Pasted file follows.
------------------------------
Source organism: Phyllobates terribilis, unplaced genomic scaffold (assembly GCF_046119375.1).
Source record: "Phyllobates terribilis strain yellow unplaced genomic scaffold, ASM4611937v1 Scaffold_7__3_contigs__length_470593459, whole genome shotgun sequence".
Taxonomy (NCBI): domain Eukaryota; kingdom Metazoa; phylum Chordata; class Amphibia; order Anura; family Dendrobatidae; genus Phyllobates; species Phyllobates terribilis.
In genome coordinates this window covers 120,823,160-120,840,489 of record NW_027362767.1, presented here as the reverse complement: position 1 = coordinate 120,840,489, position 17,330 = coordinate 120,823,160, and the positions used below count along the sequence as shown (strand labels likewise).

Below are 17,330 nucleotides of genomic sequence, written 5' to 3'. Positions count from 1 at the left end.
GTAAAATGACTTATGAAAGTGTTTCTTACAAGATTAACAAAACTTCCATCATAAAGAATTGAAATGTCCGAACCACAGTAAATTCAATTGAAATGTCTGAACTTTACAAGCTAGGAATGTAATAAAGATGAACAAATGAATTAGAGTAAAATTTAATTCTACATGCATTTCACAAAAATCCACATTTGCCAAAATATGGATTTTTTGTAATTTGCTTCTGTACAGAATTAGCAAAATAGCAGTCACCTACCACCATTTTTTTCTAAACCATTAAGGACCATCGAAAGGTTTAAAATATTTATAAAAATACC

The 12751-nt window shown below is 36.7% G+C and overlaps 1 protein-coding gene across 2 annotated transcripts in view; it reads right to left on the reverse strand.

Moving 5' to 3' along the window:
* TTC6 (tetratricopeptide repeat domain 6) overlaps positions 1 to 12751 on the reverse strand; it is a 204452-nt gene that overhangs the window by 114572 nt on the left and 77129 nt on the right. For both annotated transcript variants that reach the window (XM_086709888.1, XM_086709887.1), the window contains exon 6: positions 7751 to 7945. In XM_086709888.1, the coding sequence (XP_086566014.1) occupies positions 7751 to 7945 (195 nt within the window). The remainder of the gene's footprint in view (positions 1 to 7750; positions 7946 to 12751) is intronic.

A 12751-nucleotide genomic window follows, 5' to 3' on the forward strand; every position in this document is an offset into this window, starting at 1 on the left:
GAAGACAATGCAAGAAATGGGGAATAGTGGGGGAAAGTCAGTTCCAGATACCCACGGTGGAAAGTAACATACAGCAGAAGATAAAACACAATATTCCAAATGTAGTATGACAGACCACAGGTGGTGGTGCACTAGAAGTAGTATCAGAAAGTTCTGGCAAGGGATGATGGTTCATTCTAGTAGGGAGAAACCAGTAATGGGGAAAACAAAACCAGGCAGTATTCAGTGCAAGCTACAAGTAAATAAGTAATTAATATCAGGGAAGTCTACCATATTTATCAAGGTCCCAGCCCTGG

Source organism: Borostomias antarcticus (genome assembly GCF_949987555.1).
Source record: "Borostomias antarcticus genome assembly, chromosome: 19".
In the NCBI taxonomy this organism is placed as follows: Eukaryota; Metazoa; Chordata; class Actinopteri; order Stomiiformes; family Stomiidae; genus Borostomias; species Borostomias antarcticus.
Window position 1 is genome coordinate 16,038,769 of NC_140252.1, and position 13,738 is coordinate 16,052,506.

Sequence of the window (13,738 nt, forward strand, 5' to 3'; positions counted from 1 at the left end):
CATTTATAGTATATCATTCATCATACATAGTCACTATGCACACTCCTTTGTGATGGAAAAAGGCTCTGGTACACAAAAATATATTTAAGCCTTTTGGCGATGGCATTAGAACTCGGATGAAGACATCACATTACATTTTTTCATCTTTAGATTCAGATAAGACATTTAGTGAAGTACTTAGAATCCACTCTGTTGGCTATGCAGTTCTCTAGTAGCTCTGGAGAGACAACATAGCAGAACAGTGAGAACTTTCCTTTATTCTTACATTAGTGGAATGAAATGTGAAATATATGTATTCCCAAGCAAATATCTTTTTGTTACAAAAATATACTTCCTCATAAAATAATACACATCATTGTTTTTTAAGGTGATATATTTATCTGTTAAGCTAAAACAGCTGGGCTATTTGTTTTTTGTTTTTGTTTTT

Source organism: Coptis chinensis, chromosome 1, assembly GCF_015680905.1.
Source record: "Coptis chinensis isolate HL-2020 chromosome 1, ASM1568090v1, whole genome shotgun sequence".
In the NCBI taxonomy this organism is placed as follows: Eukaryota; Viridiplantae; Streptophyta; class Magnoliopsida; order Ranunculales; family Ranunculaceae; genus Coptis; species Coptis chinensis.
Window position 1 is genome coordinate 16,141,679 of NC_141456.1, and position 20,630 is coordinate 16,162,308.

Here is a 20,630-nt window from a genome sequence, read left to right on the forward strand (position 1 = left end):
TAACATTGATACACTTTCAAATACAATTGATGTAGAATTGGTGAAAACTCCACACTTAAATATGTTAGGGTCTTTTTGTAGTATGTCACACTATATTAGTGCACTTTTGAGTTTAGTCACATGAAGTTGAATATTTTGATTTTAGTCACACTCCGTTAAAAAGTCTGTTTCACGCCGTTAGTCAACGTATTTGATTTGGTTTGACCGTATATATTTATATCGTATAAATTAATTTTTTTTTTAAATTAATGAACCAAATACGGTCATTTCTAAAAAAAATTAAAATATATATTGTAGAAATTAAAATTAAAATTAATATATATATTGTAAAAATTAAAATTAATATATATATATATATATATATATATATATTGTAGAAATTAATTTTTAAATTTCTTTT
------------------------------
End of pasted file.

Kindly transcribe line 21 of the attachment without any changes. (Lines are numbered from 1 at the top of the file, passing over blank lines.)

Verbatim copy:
Window position 1 is genome coordinate 16,141,679 of NC_141456.1, and position 20,630 is coordinate 16,162,308.